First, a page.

The government, through the Ministry of Devolution and Planning, unveiled a report that indicates that the country’s domestic economy grew by 4.7 percent last year compared to 4.6 percent the previous year. This represents a steady progress that is on course towards the achievement of double-digit growth by the year 2017.
At the launch of the 2014 Economic Survey Report, Ministry of Devolution and Planning Cabinet Secretary, Ms. Anne Waiguru,said: “Growth in Sub-Saharan Africa and the East African Community (EAC) remained relatively robust with real GDP estimated to have expanded by 5.0 and 6.1 percent, respectively in 2013. This was due to an increase in trade and investment with emerging market economies.”
The economy however recorded lower growth last year than projected as a result of several factors that include:
- Depressed performance of the rains that affected the agriculture sector;
- Decline in exports resulting to worsening of trade balance;
- Comparably higher interest rates, crowding out private sector investment;
- Reduced spending by government agencies,
- During the transition and general Insecurity concerns in the country.
Key sectors recorded mixed results with majority sustaining positive figures over that period. Agriculture, and Wholesale and Retail Trade are some of the sectors that recorded minimal decline while the Manufacturing, Construction and Transport sectors registered steady growth.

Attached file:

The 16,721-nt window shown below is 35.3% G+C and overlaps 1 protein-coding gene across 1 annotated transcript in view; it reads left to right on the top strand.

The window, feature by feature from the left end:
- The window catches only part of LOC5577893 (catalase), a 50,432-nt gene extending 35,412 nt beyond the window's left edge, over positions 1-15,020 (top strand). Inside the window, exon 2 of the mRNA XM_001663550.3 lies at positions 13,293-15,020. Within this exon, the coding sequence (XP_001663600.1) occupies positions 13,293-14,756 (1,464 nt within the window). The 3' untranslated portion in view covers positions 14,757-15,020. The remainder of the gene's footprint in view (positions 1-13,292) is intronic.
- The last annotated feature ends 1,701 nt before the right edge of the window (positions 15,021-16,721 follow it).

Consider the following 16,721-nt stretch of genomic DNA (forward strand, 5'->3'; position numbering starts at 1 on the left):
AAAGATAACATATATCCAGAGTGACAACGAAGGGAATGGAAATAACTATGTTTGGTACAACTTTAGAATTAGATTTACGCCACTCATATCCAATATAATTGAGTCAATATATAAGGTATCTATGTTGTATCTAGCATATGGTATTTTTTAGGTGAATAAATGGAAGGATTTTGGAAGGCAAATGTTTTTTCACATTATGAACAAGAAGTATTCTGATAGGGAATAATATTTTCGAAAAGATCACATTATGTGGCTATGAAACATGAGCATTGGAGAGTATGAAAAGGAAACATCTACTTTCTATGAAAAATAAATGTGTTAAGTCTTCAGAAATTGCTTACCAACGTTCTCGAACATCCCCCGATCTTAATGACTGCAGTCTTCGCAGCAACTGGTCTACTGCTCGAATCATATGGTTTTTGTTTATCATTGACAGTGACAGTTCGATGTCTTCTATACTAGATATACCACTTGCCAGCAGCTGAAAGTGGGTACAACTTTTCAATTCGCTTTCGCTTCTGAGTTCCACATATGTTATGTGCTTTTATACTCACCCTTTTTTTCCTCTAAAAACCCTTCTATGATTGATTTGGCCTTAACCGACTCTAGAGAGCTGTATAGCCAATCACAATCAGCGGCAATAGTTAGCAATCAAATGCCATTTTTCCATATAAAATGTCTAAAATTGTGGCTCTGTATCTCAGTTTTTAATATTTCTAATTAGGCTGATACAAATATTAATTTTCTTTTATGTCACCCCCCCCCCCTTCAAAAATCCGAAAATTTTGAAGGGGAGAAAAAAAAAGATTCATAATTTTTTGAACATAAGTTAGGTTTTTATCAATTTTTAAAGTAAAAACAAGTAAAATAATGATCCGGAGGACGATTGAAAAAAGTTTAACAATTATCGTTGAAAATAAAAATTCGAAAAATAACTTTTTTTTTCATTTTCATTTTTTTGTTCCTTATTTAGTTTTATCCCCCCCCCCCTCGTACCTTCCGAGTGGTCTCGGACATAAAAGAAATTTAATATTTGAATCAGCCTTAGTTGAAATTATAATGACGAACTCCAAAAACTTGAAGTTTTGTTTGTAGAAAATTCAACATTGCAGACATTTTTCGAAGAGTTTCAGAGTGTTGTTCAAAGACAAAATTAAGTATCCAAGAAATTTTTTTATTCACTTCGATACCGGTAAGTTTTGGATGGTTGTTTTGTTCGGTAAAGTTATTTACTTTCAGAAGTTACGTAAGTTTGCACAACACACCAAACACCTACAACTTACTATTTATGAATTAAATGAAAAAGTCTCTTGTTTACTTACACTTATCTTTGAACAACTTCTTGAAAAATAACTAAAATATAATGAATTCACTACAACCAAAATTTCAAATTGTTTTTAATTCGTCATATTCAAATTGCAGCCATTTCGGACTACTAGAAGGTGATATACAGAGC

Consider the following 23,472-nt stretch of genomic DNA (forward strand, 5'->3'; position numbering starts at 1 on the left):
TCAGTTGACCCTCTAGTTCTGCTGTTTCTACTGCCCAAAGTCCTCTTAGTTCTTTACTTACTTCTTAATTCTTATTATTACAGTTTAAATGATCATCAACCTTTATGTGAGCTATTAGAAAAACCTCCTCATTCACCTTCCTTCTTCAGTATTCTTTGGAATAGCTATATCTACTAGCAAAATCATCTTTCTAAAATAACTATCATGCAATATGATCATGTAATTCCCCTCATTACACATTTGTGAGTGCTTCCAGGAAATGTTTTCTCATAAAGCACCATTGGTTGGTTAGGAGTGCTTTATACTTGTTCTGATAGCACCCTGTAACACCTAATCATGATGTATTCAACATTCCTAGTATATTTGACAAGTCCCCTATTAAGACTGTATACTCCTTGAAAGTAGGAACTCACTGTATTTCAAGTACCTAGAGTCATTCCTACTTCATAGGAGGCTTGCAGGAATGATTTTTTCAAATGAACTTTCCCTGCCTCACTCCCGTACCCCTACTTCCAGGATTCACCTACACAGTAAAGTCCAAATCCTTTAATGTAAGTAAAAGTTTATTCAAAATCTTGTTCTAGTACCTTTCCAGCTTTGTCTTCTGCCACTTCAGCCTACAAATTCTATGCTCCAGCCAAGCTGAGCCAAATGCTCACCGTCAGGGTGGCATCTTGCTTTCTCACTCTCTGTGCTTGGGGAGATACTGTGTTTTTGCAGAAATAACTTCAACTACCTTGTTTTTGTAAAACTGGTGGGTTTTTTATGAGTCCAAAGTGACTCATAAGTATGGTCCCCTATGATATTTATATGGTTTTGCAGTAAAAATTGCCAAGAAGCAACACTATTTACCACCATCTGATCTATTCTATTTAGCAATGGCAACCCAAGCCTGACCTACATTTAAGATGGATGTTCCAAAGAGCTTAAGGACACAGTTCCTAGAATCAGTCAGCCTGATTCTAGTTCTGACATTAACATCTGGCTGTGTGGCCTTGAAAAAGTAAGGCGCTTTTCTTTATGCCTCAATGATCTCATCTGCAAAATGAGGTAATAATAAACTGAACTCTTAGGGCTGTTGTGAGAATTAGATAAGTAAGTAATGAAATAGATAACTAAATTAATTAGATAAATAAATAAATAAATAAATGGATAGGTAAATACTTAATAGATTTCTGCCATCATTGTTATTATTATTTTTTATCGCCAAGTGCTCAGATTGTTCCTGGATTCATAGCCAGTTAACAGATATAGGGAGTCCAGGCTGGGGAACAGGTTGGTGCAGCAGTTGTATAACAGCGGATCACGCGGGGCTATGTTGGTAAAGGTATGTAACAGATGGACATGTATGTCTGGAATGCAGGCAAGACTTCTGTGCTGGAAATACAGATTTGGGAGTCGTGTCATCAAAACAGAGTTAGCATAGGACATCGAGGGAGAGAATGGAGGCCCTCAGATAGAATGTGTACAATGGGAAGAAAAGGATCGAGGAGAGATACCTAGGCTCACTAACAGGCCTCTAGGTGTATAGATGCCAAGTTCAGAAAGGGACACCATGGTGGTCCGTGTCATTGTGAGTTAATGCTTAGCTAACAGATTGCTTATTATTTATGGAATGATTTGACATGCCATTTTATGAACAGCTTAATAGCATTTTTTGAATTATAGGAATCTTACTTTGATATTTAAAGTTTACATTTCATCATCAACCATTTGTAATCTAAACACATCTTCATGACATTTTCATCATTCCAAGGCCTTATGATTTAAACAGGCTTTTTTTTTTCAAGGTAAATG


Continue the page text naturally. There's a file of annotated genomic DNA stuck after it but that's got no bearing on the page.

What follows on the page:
Over the same period, annual average inflation decreased from 9.4 percent in 2012 to 5.7 percent last year; an occurrence that was largely attributed to improved supply of basic foodstuffs and stable domestic prices of petroleum products.
Conversely, Total exports declined by 3.0 percent while total imports increased by 2.8 percent.
Similarly, the country’s overall balance of payments position declined from a surplus of KSh 123.0 billion in 2012 to a surplus of KSh 74.0 billion in 2013.
This was due to the current account deficit worsening by 14.7 percent as a result of earnings from merchandise exports dropping by 4.1 percent to KSh 501.2 billion, and tourism earnings declining by 2.1 percent.
In the year 2014, the Kenyan economy is set to significantly grow as a result of projected expansion of world trade volume at 4.8 percent in 2014 supported by an increase in global commodity demand that may see Kenya’s exports register some growth during the year.
CS Anne Waiguru said: “The macroeconomic stability witnessed in 2013 continued into the first quarter of 2014 and is likely to be maintained to the rest of the year, while operationalization of the development budget in the counties is expected to spur further economic growth.”